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E-Mails Suggest Peanut Bosses Knew of Salmonella Contamination

POSTED: 11:59 AM ET, 02/11/2009 by Derek Kravitz

Updated at 1:15 p.m. Feb. 11

Stewart Parnell, the owner of Peanut Corp. of America, the Virginia-based firm behind a nationwide salmonella outbreak that has sickened 600 people and led to eight deaths, showed up on Capitol Hill today.

Ordered by subpoena to appear today at a House Committee on Energy and Commerce hearing, Parnell declined to answer lawmakers' questions "on advice of my counsel." After repeating the statement several times, he was dismissed from the hearing, The Associated Press reports.

Inspection reports indicate that Stewart's company, which makes only about 1 percent of U.S. peanut products but ships to many other food companies, operated in unsanitary conditions and knowingly shipped products contaminated with strains of salmonella.

In response, the Food and Drug Administration ordered one of the largest food recalls in history, asking the public to throw out every product made by the company over the past two years. Peanut Corp. knowingly shipped out salmonella-laced products at least a dozen times in 2007 and 2008, authorities say; the company is now under FBI investigation and a second facility in Planview, Texas, has been closed after similar health problems were reported.

Before today's hearing, entitled "The Salmonella Outbreak: The Continued Failure to Protect the Food Supply," was set to begin, the committee released a set of internal company documents, including e-mails, apparently showing that officials knew their product was tainted but shipped it anyway out of fear of losing sales.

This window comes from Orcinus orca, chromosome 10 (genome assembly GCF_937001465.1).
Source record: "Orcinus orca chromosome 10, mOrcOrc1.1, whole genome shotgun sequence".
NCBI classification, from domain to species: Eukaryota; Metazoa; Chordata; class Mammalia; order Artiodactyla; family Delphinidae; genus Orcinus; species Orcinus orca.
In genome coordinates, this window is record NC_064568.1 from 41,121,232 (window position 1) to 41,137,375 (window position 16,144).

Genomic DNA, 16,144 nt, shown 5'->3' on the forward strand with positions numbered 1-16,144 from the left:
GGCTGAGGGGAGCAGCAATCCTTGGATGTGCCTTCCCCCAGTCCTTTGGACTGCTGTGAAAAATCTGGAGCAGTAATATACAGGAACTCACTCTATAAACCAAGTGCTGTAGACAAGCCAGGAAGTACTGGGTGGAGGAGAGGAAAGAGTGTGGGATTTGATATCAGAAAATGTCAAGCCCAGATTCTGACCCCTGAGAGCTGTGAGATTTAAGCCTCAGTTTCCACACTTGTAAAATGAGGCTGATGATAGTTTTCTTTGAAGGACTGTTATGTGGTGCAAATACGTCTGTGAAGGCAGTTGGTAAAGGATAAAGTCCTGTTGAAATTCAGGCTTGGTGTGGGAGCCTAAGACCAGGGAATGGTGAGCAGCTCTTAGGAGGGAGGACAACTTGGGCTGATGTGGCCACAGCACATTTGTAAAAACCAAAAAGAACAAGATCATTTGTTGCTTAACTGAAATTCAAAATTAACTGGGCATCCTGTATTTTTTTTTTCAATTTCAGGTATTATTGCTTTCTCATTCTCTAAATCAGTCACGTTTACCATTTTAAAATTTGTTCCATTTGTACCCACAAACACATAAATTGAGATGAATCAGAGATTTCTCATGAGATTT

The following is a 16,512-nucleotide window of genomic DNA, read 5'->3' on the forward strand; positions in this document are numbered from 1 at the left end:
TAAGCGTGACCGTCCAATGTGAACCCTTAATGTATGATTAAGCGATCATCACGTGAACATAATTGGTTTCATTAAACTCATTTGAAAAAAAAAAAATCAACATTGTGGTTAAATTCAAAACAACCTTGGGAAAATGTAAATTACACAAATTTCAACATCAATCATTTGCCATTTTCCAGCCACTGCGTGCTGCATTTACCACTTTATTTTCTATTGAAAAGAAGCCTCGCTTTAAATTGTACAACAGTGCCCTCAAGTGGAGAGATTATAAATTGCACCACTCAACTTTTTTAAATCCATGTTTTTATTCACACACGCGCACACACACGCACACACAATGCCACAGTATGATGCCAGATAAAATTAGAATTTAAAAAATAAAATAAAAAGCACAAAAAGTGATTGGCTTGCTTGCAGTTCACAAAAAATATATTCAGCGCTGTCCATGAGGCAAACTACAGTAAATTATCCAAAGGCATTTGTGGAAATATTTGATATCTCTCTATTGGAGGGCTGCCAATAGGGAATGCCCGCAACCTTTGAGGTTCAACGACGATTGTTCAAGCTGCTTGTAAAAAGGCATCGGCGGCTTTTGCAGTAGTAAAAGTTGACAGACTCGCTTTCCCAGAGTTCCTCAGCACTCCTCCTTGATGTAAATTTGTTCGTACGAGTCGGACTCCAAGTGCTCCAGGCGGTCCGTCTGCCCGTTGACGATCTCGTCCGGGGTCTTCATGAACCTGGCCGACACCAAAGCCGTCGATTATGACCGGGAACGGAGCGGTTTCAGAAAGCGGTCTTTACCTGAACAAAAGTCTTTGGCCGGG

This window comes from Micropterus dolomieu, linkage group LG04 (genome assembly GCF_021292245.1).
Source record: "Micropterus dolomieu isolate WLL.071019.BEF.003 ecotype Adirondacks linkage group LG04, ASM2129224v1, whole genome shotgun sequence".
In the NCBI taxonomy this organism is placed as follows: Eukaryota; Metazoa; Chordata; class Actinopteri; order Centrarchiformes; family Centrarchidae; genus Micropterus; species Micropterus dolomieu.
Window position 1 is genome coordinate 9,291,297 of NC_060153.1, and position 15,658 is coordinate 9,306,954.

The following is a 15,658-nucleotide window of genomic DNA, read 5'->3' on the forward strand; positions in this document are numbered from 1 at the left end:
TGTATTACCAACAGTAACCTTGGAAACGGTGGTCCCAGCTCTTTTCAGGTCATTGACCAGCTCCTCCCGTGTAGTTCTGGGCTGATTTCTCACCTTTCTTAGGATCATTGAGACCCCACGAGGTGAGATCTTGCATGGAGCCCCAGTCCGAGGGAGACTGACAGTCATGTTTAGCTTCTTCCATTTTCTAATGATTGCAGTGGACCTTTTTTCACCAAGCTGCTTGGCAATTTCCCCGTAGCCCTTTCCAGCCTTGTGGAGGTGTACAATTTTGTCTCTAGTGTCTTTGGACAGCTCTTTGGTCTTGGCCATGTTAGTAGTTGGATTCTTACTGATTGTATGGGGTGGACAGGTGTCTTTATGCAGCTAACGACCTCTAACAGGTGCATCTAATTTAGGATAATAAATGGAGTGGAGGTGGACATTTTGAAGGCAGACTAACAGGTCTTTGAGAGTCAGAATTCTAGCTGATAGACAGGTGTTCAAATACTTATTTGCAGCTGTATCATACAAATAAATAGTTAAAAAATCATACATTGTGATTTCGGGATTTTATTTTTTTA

The potentially most damaging piece of evidence is an e-mail exchange between Parnell and Sammy Lightsey, the Blakely, Ga., plant's operations manager. In it, Lightsey writes to Parnell on Sept. 29, 2008, that lab results showed a batch of peanut granules had tested positive for salmonella.

"Some of this product has been shipped...These customers need to be called and the product placed on HOLD until this can be cleared," he wrote.

On Oct. 6, Parnell replied: "We need to discuss this ....the time lapse , besides the cost is costing us huge $$$$$ and causing obviously a huge lapse in time from the time we pick up peanuts until the time we can invoice..."

Parnell goes on to say that the company needs to find out what its competitor, Jimbo's Jumbos Inc. of Edenton, N.C., is doing regarding salmonella outbreaks and "mimic" its policy. He also says that Peanut Corp. needs to "protect our self (sic) and the problem is that the tests absolutely give us no protection, just an indication at best..."

Lightsey is also slated to testify today (witness list).

By Derek Kravitz |  February 11, 2009; 11:59 AM ET
Previous: Banks on Offense Before House Hearing, FBI Probes Firms' Murtha Ties, Agent: Stevens Evidence Concealed | Next: Wall Street: 'We Are Sorry' for Meltdown


Please email us to report offensive comments.

This whole peanut scandal makes you think we live in a third world country. But as my wife points out, in a third world country the top two or three people would be shot to make an example.

Posted by: robert-in-oregon | February 11, 2009 6:26 PM

There was an internal memo that was circulated on the web that showed that Monsanto knew well ahead of time that the "Agent Orange" that they were produceing for the US Military was highly toxic and poisonous to human, but the entire military and the government "Watchdog" agency sat on their hands and watched and are still watching today as millions of Vietnam veterans and Vietnam Era vets, who served in the Blue Water Navy and the US Air Force, suffer and die from an array of pesticide and herbicide poisoning. This comes as no surprise to me. We are no longer a country of the people, but of the corporations. America is a victim of it's own greedy, unconscienced self.

Posted by: wgriff3245 | February 12, 2009 7:30 AM

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